Incorporating mindfulness, fostering connection with others and creating community are all ways to improve our happiness, so too is investing in experiences over new items and practising gratitude. After Santos instructed her students to try to carve out a moment to be thankful each day, I (very sceptically) bought a gratitude journal, with sections in which to list three things that made the day great and three things you’re thankful for, each morning and night. According to my lecture notes, this can increase long-term well-being by more than 10 per cent (so far, it seems to have worked). Santos says it pays to note that it is impossible to “fix” our brains and eliminate the glitches that exist. Our brains are hardwired in certain ways we can’t change. But if we understand how our minds do what they do, we can develop ways to work around them.
Meik Wiking understands happiness better than almost anyone. Wiking is founder and CEO of the world’s only Happiness Research Institute, which is based in Copenhagen, the capital city of the country that birthed hygge. He has travelled the world interviewing its happiest people to discover the key components of happiness, and he tells me, “We all seem to be looking for happiness, but perhaps we are looking in the wrong places. As societies, we have gotten richer but often failed to become happier.” Along with Lyubomirsky and Santos, Wiking mentions the misconception that more money equals more happiness. “South Korea, for instance, has experienced tremendous growth and wealth but they are still really struggling to convert that into quality of life,” he explains.
To feel happier, Wiking says we need to focus on things mediated by the drivers of happiness, which he cites as: social relations, economic wealth, physical and mental health, freedom, trust and kindness. “One impactful thing could be, for example, to go on walks with one of your best friends or a family member,” he says. “In this way, you would both be active—good for health—as well as social—good for social relations.”
Are we the problem?
Recently, I had somewhat of a revelation while reading a book of essays by the late British author Mark Fisher, who suffered from, and often wrote about, severe depression—an illness which would ultimately result in his death in 2017. After all our time and money spent on journals and apps, what if it’s not us that’s the problem, but rather the way society is set up and our constant pursuit of happiness that is?
In an essay titled The Privatisation of Stress, Fisher writes that the way we’re taught to view mental health is that it’s an individual problem, not a societal one, despite mental health being one of the most prevalent and deadly illnesses plaguing society. The result is that we are left to think of ourselves as the problem, and we’re the ones left to try to locate the cause and attempt to fix it. Very rarely are we taught to question the world we live in and the changes that can be made at a government and legislative level to create a happier society.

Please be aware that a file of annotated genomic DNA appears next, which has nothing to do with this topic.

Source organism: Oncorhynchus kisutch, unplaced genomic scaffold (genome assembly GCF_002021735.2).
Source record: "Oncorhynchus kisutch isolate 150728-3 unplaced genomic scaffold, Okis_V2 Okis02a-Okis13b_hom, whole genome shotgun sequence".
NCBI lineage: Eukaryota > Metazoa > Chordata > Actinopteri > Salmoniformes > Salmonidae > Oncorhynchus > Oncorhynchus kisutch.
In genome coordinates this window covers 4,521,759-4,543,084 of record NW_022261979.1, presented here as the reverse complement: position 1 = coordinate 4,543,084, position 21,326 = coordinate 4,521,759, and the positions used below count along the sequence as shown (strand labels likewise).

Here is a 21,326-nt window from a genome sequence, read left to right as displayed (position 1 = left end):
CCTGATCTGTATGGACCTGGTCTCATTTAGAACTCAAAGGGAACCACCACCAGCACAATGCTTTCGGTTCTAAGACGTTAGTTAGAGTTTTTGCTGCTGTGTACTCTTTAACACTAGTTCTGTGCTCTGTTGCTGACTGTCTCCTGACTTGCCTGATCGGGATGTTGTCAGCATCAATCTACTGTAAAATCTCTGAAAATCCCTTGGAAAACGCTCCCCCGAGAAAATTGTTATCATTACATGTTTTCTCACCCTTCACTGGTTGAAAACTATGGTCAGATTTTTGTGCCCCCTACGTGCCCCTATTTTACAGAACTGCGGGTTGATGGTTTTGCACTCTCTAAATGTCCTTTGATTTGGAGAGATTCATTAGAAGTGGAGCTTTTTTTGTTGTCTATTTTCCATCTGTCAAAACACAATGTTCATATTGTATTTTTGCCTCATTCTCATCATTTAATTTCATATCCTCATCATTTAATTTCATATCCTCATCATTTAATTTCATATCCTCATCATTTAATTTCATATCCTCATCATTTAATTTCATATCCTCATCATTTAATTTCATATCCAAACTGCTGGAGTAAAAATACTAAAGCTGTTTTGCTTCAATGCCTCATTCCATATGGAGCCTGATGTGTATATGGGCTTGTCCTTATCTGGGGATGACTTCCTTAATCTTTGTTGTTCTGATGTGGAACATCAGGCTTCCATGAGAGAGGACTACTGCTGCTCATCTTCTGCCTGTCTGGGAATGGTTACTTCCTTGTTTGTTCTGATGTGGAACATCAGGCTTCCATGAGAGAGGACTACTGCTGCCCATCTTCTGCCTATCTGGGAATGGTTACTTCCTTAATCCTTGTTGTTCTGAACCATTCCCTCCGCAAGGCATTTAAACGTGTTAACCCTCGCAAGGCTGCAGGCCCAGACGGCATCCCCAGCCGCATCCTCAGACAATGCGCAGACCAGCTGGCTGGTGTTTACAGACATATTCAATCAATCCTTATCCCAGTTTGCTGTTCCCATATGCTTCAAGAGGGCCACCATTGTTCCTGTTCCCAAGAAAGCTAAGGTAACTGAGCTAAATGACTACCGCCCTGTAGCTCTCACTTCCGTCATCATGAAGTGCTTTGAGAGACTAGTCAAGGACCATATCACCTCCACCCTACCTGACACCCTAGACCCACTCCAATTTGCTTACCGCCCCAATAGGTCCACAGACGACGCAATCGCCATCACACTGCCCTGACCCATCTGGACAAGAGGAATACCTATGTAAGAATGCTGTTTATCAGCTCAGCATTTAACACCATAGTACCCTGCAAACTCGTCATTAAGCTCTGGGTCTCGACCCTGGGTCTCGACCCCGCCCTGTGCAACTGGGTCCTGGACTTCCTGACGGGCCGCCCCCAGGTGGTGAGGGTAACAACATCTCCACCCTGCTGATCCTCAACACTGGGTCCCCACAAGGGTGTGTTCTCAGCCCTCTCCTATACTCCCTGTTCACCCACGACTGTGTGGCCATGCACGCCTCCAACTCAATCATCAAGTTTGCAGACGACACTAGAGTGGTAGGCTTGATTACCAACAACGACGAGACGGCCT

“The social and political causation of distress is neatly sidestepped at the same time as discontent is individualised and interiorised,” Fisher writes. But when you think back to all of the earlier contributing factors to our declining mental health that I listed: climate change; political climate; how capitalism makes us feel that our worth is tied to success and money; technology; poverty, job dissatisfaction; and a lack of community, you start to see how a lot could be changed with serious government intervention.
When I bring this up with Santos, she agrees. “In the class, we talk about a lot of things you can do at the individual level to promote your well-being. Things like taking time to be more social, taking time off work, taking time for gratitude, exercising, sleeping more,” she says. “These are all things we can try to do at the individual level. But it would be great if societies were set up to help us.”
There’s proof this theory works, too. Consistently Finland, Iceland and Denmark top the list as the happiest countries in the world, but that’s not because people who live there are genetically more happy, it’s because their society structures things in a way that allows its people to incorporate more of the essential components of happiness.
“Scandinavians might be freer to pursue the simple pleasures in life because many Nordic countries ensure that the basic needs of their citizens are met, providing things like free university education, social security, universal health care, and paid family leave,” Wiking explains.
It would be wrong not to leave this piece on a happy note. While looking through my gratitude journal, I found a quote by Meik Wiking I’d jotted down during my final lecture with Santos. “People on a quest for something they find meaningful…tend to be happier; they know that happiness is the by-product of the process and not a pot of gold at the finish line.”
Perhaps we need to consider how to turn the idea of the pursuit of happiness into the happiness of the pursuit.